In this paper, we assume that the marginal pollutant treatment cost decreases as the quantity of pollutant emission increases. In some cases, however, the marginal pollutant treatment cost may increase with the increase of emission quantity. Therefore, the alliance policy of SMEs and pricing policy of the pollutant treatment enterprise in such a case are worth future study.

Acknowledgments

This research is supported by the National Natural Science Foundation of China (No. 71102178, 71573025), Chongqing Social Science Planning Project (No. 2015ZDJJ04), and the Fundamental Research Funds for the Central Universities (Grant No. CDJSK100201).

Author Contributions

Bo Huang had the original idea for the study and developed the model. Yuyu Li and Bo Huang performed model analyses. Bo Huang and Fengming Tao performed numerical analyses. Yuyu Li and Bo Huang drafted the manuscript, which was revised by all authors.

Conflicts of Interest

The authors declare no conflict of interest.

Appendix

Proof of Proposition 2. 
Without loss of generality, we assume that SME i, who bargains at the (jε)th negotiation (i = 1, 2, …, n; j = 2, 3, …, n; ε ∈ {1, 2, …, j − 1}), takes part in the jth negotiation. From Equation (2), even if the product quantity and pollutant emission quantity of SME i at the jth negotiation equal those at the (jε)th negotiation, the difference of the total profit between the jth negotiation and the (jε)th negotiation is Π j Π j ε = [ C e ( Q j ε + E i ) C e ( Q j ε ) ] [ C e ( Q j ε + l = j ε + 1 j 1 E l + E i ) C e ( Q j ε + l = j ε + 1 j 1 E l ) ] 0 because C e ( E i ) > 0 and C e ( E i ) 0 . In other words, the total profits at the jth negotiation are, at least Π j Π j ε higher than that at the (jε)th negotiation.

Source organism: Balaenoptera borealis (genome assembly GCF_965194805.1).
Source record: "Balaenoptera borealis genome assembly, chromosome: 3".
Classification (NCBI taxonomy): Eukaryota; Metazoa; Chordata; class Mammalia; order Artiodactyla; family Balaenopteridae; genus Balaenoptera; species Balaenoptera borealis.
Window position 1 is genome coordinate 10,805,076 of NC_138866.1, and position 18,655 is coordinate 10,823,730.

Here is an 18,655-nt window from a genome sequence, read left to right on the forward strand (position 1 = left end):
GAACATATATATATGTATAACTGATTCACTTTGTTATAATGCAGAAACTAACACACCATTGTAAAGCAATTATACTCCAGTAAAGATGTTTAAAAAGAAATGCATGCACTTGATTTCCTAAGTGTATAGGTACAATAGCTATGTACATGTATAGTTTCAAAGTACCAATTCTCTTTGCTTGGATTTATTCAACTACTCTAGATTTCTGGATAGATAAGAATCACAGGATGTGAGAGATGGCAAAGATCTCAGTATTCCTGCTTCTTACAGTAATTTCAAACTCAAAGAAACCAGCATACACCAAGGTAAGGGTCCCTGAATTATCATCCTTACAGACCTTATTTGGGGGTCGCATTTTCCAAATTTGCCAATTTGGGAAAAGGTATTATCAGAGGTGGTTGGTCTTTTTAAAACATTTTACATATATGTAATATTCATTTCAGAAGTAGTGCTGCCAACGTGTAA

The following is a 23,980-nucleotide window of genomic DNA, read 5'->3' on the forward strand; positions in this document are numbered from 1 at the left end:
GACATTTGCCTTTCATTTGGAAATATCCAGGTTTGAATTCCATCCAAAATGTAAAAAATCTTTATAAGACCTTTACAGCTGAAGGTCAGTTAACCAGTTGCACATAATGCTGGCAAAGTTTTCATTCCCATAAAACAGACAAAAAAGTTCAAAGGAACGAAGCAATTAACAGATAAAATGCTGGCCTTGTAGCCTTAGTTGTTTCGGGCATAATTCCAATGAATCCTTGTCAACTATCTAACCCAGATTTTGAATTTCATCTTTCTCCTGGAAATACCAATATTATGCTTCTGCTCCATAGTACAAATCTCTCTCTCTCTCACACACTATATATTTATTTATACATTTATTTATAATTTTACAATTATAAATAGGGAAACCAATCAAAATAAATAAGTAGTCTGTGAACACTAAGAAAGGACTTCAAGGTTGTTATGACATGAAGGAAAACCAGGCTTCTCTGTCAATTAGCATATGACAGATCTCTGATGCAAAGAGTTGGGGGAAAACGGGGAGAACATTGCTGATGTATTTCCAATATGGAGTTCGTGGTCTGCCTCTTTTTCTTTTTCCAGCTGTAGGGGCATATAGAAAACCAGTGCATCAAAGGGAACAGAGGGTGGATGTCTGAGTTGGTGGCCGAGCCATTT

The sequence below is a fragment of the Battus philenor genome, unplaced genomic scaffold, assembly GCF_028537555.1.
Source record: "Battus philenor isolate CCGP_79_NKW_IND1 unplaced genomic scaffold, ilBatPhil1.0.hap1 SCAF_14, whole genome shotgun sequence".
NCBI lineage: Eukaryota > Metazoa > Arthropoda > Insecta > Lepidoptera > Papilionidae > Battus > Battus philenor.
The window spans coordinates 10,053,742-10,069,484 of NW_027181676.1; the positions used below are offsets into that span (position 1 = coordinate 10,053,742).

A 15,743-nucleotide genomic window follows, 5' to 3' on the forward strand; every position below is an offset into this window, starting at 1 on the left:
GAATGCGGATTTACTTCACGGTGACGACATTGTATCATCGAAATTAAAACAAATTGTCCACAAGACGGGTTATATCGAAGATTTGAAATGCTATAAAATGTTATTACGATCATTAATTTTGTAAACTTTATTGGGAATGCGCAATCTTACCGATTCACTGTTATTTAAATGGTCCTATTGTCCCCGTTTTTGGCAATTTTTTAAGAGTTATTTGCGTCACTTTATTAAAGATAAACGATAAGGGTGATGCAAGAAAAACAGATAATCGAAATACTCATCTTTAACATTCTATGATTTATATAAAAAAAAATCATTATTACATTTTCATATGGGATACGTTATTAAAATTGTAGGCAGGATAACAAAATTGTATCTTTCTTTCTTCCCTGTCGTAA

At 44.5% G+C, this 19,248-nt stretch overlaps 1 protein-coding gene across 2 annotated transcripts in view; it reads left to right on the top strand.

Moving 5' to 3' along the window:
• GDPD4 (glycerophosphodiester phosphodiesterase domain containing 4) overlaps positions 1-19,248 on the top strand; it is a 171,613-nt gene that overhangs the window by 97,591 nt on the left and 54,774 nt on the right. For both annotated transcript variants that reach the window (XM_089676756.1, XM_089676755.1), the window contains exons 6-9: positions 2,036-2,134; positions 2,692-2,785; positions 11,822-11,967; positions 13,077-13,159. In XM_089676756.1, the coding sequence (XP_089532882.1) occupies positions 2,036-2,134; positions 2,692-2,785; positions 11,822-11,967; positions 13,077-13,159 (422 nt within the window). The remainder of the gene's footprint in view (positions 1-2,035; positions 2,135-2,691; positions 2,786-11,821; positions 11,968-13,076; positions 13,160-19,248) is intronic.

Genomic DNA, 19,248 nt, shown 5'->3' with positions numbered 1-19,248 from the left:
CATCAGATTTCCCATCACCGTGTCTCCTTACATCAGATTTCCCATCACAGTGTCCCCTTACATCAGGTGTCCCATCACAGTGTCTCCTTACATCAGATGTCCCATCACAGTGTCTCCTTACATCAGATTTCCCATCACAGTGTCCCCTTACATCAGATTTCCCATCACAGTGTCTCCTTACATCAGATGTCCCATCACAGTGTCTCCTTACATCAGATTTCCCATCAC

Proof of Proposition 3. 
As the total profit at the jth (j = 1, 2, …, n) negotiation is Π j * Π 1 * higher than that at the first negotiation, SME i (i = j) can get an extra profit of β e , m ( Π j * Π 1 * ) , where m = sj, by bargaining at the jth negotiation rather than at the first negotiation. Therefore, SME i prefers to bargain at the jth negotiation. However, as SME i has no right to determine the negotiation sequence, which is owned by the pollutant treatment enterprise, SME i has to make a payment to the pollutant treatment enterprise for the right of bargaining at the jth negotiation. As a matter of course, the upper limit of the payment is the profit difference between the jth negotiation and the first negotiation, Δ π i * = β e , m ( Π j * Π 1 * ) , which is certainly the request of the pollutant treatment enterprise. As a result, SME i makes a payment Δ π i * = β e , m ( Π j * Π 1 * ) to the pollutant treatment enterprise.
Proof of Proposition 4. 
From Propositions 1 and 2, we can find that as SME i (i = j = 1, 2, …, n) makes a payment Δ π i * = β e , m ( Π j * Π 1 * ) to the pollutant treatment enterprise for the right of bargaining at the jth negotiation, their final profits are β e , m Π j * Δ Π i * =   β e , m Π 1 * , the pollutant treatment enterprise’s final profits are ( α e , m Π j * Δ Π i * ) = ( Π j * β e , m Π 1 * ) .
Proof of Proposition 5.